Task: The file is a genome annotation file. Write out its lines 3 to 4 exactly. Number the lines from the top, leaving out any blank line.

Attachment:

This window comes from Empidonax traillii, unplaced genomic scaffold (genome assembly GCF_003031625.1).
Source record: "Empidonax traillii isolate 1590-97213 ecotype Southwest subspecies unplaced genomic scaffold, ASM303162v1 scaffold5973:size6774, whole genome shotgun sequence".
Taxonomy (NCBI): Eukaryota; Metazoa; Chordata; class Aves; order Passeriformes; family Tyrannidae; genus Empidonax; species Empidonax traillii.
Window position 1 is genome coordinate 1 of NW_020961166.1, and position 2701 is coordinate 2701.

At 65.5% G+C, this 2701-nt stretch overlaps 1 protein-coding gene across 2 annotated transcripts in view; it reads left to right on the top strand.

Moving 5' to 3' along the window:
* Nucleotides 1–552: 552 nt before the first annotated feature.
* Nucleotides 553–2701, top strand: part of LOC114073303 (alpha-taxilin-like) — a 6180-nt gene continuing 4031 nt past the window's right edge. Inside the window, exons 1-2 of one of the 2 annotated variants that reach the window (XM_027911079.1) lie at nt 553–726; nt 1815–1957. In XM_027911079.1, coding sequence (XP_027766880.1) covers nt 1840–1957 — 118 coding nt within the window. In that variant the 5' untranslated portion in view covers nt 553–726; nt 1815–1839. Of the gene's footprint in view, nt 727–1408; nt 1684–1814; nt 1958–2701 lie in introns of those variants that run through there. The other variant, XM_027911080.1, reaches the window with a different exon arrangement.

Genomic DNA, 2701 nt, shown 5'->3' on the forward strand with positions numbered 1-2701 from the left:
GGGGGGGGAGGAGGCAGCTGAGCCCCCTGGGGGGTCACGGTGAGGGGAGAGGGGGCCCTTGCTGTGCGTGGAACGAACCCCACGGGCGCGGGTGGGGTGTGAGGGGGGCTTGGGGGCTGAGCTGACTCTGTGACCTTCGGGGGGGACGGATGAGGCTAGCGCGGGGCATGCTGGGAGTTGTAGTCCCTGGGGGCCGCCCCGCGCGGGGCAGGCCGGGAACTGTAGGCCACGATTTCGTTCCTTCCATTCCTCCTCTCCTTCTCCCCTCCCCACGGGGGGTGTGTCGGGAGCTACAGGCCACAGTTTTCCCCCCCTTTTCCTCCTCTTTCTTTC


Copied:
Taxonomy (NCBI): Eukaryota; Metazoa; Chordata; class Aves; order Passeriformes; family Tyrannidae; genus Empidonax; species Empidonax traillii.
Window position 1 is genome coordinate 1 of NW_020961166.1, and position 2701 is coordinate 2701.